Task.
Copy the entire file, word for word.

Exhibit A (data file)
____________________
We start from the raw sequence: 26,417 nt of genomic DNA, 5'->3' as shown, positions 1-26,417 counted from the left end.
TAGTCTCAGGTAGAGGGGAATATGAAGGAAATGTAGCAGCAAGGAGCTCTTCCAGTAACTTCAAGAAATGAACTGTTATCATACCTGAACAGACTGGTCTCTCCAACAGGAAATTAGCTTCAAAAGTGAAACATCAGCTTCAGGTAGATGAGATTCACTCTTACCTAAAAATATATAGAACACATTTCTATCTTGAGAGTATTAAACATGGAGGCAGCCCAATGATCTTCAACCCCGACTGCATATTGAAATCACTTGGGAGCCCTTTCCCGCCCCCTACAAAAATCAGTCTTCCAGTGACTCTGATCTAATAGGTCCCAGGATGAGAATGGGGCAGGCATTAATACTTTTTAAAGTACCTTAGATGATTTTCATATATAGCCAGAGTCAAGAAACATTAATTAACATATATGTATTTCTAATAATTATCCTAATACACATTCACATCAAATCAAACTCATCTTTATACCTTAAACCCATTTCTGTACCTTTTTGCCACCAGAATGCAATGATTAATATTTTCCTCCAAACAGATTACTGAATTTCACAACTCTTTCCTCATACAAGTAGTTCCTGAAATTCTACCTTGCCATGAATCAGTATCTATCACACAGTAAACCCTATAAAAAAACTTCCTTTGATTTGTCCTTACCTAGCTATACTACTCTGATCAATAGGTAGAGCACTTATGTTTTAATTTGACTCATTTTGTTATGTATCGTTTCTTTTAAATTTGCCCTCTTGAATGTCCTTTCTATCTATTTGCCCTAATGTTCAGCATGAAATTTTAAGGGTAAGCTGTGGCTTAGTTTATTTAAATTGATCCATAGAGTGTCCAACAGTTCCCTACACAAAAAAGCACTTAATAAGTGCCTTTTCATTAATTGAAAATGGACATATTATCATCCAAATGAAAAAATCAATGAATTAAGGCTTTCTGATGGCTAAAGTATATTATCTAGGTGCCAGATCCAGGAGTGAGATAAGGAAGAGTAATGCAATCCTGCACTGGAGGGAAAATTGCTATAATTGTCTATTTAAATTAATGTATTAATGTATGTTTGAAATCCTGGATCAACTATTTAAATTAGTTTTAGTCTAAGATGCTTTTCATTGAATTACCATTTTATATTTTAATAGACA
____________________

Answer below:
We start from the raw sequence: 26,417 nt of genomic DNA, 5'->3' as shown, positions 1-26,417 counted from the left end.
TAGTCTCAGGTAGAGGGGAATATGAAGGAAATGTAGCAGCAAGGAGCTCTTCCAGTAACTTCAAGAAATGAACTGTTATCATACCTGAACAGACTGGTCTCTCCAACAGGAAATTAGCTTCAAAAGTGAAACATCAGCTTCAGGTAGATGAGATTCACTCTTACCTAAAAATATATAGAACACATTTCTATCTTGAGAGTATTAAACATGGAGGCAGCCCAATGATCTTCAACCCCGACTGCATATTGAAATCACTTGGGAGCCCTTTCCCGCCCCCTACAAAAATCAGTCTTCCAGTGACTCTGATCTAATAGGTCCCAGGATGAGAATGGGGCAGGCATTAATACTTTTTAAAGTACCTTAGATGATTTTCATATATAGCCAGAGTCAAGAAACATTAATTAACATATATGTATTTCTAATAATTATCCTAATACACATTCACATCAAATCAAACTCATCTTTATACCTTAAACCCATTTCTGTACCTTTTTGCCACCAGAATGCAATGATTAATATTTTCCTCCAAACAGATTACTGAATTTCACAACTCTTTCCTCATACAAGTAGTTCCTGAAATTCTACCTTGCCATGAATCAGTATCTATCACACAGTAAACCCTATAAAAAAACTTCCTTTGATTTGTCCTTACCTAGCTATACTACTCTGATCAATAGGTAGAGCACTTATGTTTTAATTTGACTCATTTTGTTATGTATCGTTTCTTTTAAATTTGCCCTCTTGAATGTCCTTTCTATCTATTTGCCCTAATGTTCAGCATGAAATTTTAAGGGTAAGCTGTGGCTTAGTTTATTTAAATTGATCCATAGAGTGTCCAACAGTTCCCTACACAAAAAAGCACTTAATAAGTGCCTTTTCATTAATTGAAAATGGACATATTATCATCCAAATGAAAAAATCAATGAATTAAGGCTTTCTGATGGCTAAAGTATATTATCTAGGTGCCAGATCCAGGAGTGAGATAAGGAAGAGTAATGCAATCCTGCACTGGAGGGAAAATTGCTATAATTGTCTATTTAAATTAATGTATTAATGTATGTTTGAAATCCTGGATCAACTATTTAAATTAGTTTTAGTCTAAGATGCTTTTCATTGAATTACCATTTTATATTTTAATAGACA